Three Poems by Riyad Al-Saleh Al-Hussein

OCTOBER 22, 2022 — Syrian poet Riyad al-Saleh al-Hussein died on this day in 1981, at the age of 28. As Ibtihal Mahmood wrote back in 2018, his poetry remains “bold, invincible, and ‘simple like water, clear like a bullet’ — with a breathtaking prophetic trait immersed in blue.”

Today, three poems, selected by Ghada Alatrash, to commemorate his life and writing.

“Riyad dancing.” From Fadi Azzam’s Journey to the Graves of Three Poets (2016), with permission.

The Dagger

By Riyad Al-Saleh Al-Hussein

Translated by Ghada Alatrash

The man died

A dagger in his heart

A smile on his lips

The man died

The man promenades in his grave

He looks up

He looks down

He looks around

Nothing but soil

Nothing but the shiny grip of the dagger in his chest

The dead man smiles

He pats the grip of the dagger

The dagger is his only friend

The dagger

A dear memory from those above.

*

“In the company of friends.” From Fadi Azzam’s Journey to the Graves of Three Poets (2016), with permission.

A Moon

By Riyad Al-Saleh Al-Hussein

Translated by Ghada Alatrash

Everything that the shepherd has said to the mountain

And to the river and the trees

And everything that people have said and didn’t say

In dancing arenas and on battlegrounds,

I have told you.

About the girl who sings at the window

And the gravel that breaks under the wheels of the train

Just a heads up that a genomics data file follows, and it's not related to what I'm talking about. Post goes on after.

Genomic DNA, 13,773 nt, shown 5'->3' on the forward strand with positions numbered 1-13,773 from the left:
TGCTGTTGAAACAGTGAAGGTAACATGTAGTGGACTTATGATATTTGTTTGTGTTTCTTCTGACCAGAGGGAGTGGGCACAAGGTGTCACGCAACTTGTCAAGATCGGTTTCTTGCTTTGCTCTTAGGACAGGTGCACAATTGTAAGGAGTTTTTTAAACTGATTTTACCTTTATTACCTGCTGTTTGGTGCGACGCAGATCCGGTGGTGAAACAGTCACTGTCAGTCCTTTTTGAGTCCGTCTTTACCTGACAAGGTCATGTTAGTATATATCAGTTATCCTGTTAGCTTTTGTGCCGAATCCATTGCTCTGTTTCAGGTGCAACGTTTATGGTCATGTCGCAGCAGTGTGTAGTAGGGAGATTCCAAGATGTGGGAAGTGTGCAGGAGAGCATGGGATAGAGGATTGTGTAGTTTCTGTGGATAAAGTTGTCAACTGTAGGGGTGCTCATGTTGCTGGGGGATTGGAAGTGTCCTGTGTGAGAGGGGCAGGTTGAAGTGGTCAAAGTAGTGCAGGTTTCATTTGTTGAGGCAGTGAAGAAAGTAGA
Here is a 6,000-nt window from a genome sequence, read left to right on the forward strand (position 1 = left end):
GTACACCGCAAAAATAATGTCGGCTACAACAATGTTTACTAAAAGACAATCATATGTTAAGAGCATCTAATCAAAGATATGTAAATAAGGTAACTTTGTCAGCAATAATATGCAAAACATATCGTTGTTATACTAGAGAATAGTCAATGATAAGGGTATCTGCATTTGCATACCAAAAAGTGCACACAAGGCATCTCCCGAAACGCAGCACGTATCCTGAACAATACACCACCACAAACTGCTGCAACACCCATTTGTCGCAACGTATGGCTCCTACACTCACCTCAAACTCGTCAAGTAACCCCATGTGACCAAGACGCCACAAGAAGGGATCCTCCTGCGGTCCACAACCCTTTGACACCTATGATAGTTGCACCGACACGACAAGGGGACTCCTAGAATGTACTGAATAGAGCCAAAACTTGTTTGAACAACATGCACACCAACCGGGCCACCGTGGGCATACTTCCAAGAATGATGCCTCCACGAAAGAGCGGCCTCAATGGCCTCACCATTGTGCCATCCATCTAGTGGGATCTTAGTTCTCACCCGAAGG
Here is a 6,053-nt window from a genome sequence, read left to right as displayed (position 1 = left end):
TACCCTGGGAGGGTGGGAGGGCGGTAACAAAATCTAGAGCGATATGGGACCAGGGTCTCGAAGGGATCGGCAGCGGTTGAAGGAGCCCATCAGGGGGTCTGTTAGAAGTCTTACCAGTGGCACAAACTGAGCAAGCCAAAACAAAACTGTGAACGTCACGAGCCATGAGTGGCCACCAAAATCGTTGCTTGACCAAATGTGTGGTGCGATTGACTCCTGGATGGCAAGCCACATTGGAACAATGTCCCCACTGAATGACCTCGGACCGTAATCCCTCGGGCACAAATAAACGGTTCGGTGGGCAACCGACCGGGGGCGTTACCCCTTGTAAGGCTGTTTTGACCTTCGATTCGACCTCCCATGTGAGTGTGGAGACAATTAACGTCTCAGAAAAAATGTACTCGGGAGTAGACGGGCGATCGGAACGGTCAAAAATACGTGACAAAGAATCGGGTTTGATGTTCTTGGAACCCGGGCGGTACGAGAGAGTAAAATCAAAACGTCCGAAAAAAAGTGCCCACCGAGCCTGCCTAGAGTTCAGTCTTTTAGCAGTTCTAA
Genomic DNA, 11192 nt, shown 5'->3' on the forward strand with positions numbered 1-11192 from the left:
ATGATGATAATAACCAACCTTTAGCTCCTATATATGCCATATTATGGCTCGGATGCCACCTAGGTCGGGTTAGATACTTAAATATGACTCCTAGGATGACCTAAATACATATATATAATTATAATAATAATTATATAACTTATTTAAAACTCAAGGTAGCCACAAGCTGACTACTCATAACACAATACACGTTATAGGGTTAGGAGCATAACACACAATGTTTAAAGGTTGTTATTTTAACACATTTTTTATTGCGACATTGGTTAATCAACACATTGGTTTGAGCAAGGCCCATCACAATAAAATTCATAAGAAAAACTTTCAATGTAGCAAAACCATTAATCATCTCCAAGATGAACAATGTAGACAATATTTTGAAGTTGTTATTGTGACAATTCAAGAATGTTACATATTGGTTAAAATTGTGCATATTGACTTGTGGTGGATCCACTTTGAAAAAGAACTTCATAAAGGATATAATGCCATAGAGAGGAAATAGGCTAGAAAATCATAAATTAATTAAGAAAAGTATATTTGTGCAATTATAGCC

About the cemetery that has been sleeping happily for centuries,

I have told you.

A flower from my body, every morning

I pick for you and throw it into the streets

For leaders, wisemen, and thieves to trample

And a flower from my body, every evening

I collect its crumbled petals and gather them for you,

And I talk about all that has happened to me.

Once, I sat by you and cried

My heart a burning field of rice

My fingers hanging like the tongues of dogs on summer days.

I wished to express myself with actions:

To break a glass

To open a window

To sleep

But I couldn’t

What do I talk about after twenty-six years

Or after twenty-six bullets fired into emptiness?

I am tired of talking, of debt, and work

But I will never tire of freedom

And here I am, dreaming of one thing or a few things:

That the word becomes bread and grapes

A bird or a bed,

That I wrap my left arm around your shoulder

And my right around the shoulder of the world

And say to the moon:

Take a photo of us.

*

“His smile with Samar S”. From Fadi Azzam’s Journey to the Graves of Three Poets (2016), with permission.

The Flag

By Riyad Al-Saleh Al-Hussein

Translated by Ghada Alatrash

Take a look at him

Just look at him

His body had disintegrated

A long time ago

And still he carries the flag of freedom.

*

Riyal Al-Saleh Al-Hussein died at 28 years of age in 1981.  

Ghada Alatrash, PhD, is an Assistant Professor and Director at the School of Critical and Creative Studies at Alberta University of the Arts in Calgary, Canada. She holds a PhD in Educational Research: Languages and Diversity from the Werklund School of Education, the University of Calgary, and a Master’s Degree in English Literature from the University of Oklahoma. Her current research speaks to Syrian art and creative expression as resistance to oppression and dictatorship.

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